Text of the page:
Towards Safety Standard Compliance of IoT Software Systems Using Modelling and Verification with DCR Graphs
During the past years, software has become a large part of our personal and professional lives. We rely increasingly more on different kinds of applications to support our daily routines. Although failures in most of the applications we use do not have severe consequences, errors in some of the systems may cause damage to the environment, people, or economics and, in the worst case, human loss. For such safety-critical systems, it is crucial to ensure that they function correctly to reduce the risk of error occurrence. Various safety standards specify requirements for the software development process that should lead to more reliable software. However, meeting these requirements often increases the costs and development time. At the same time, many businesses require the software development and delivery process to be as fast and cheap as possible in order to survive in competitive environments.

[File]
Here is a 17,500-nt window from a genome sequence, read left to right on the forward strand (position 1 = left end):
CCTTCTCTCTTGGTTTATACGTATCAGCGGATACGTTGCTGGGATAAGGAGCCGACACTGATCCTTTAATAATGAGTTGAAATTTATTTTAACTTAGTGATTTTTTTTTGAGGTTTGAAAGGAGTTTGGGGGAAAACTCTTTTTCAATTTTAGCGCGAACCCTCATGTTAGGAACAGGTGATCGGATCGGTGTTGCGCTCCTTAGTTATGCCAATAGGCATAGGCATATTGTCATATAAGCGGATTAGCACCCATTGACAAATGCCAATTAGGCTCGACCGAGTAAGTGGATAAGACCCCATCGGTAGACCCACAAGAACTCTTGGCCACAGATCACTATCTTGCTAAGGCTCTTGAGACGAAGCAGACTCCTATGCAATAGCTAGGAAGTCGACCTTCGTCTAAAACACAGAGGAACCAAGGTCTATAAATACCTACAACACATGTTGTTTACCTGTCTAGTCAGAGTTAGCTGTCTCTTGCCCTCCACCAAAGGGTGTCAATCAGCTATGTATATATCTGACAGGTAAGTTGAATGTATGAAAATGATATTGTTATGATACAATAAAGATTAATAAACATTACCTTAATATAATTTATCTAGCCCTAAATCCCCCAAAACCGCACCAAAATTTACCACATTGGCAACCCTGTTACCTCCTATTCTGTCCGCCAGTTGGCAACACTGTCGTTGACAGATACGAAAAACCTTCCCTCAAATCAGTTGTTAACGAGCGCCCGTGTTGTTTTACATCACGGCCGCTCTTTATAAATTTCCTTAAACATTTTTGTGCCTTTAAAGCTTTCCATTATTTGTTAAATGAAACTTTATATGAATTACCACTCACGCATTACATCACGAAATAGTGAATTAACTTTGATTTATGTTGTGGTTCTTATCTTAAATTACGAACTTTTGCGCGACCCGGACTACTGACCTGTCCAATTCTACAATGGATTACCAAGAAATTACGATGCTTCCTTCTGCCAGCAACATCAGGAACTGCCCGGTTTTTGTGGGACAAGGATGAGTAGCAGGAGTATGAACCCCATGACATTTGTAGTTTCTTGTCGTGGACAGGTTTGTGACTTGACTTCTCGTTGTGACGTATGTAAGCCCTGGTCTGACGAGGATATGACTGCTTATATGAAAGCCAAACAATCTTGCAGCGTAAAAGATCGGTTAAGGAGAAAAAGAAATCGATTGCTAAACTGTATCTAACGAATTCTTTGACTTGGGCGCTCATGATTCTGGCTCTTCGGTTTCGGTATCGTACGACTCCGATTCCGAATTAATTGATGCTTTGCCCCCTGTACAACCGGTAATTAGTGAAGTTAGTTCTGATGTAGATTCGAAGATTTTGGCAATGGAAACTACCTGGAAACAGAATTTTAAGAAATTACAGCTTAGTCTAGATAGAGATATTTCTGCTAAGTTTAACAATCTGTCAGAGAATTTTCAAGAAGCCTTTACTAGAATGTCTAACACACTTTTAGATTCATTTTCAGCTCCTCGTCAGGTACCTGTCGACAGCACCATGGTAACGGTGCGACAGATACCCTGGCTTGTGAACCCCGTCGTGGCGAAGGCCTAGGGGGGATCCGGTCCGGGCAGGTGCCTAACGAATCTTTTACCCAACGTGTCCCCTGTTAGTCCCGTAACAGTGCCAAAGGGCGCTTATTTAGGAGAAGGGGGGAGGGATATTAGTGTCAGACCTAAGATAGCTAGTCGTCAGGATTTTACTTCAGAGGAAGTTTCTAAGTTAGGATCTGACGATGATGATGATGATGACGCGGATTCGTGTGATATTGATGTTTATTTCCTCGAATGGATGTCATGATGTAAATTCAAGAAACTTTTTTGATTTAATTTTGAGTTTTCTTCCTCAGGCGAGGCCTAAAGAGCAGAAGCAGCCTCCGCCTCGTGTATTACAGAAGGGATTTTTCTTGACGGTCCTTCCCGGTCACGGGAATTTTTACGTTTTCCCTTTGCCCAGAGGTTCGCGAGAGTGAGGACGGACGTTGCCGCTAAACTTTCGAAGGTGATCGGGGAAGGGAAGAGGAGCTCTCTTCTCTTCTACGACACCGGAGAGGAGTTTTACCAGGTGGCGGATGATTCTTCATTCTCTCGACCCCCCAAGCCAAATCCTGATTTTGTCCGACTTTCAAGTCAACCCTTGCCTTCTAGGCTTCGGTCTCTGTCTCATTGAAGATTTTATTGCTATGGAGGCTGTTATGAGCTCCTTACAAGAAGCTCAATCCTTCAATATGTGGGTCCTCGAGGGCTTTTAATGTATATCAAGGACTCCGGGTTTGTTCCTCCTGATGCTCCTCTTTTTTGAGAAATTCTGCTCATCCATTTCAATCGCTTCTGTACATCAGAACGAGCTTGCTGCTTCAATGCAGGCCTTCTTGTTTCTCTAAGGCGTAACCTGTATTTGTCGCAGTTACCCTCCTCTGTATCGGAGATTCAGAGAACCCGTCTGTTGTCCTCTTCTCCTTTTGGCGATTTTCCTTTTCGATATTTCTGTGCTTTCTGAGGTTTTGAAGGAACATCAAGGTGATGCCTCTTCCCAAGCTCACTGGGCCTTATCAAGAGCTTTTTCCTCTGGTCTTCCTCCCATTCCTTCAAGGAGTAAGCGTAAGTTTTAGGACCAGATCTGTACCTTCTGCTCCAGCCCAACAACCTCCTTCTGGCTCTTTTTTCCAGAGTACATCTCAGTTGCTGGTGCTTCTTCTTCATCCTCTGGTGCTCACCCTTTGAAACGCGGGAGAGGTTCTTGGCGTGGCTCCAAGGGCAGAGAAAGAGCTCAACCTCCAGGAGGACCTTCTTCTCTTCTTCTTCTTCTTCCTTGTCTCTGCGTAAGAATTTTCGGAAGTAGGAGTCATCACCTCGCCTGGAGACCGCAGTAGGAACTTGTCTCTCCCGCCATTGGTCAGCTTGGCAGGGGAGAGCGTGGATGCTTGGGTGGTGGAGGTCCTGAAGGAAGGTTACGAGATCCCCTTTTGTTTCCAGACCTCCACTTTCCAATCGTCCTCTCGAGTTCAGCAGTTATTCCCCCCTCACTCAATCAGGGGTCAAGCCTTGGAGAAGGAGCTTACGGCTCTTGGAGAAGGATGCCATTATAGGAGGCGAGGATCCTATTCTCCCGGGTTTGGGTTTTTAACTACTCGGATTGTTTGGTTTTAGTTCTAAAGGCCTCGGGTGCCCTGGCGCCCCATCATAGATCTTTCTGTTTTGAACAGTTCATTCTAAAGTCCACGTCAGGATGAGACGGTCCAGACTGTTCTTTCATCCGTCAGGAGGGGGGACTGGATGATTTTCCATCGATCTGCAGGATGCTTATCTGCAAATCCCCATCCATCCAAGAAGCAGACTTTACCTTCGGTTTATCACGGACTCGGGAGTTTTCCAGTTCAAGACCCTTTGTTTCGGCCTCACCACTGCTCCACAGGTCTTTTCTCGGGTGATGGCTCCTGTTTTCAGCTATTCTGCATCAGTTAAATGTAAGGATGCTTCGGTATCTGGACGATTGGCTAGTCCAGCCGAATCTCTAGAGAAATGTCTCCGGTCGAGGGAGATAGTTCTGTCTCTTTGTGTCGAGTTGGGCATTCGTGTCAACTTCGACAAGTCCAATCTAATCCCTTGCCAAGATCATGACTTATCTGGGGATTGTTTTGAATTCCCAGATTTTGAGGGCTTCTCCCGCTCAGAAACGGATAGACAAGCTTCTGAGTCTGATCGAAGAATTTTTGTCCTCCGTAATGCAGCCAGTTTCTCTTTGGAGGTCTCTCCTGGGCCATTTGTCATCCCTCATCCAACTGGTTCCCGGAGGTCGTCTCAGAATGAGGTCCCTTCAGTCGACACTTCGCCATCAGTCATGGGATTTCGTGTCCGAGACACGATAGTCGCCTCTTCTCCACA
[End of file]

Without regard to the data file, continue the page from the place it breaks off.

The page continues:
This thesis addresses the trade-off between faster software development and the quality of the final product and discusses how modelling and verification can contribute to satisfying safety standard requirements. We use Tellu Diabetes App, a mobile application that forms a part of a safety-critical Internet of Things system, as a use case. The modelling and verification process is carried out with the help of DCR Graphs, a form of mathematical notation that has previously been used for modelling and reasoning about business processes. In the thesis, we construct and verify models of the process of making changes to the application code and the Tellu Diabetes App. For each of the models, we discuss which parts of the safety standard requirements it contributes to cover and to which extent. In addition, we reflect on the suitability of DCR Graphs as a tool for modelling an Internet of Things system since they have not been applied for this purpose previously. We also address the limitations of the DCR Tool, the graphical web-based interface used for constructing DCR Graphs encountered during the thesis work.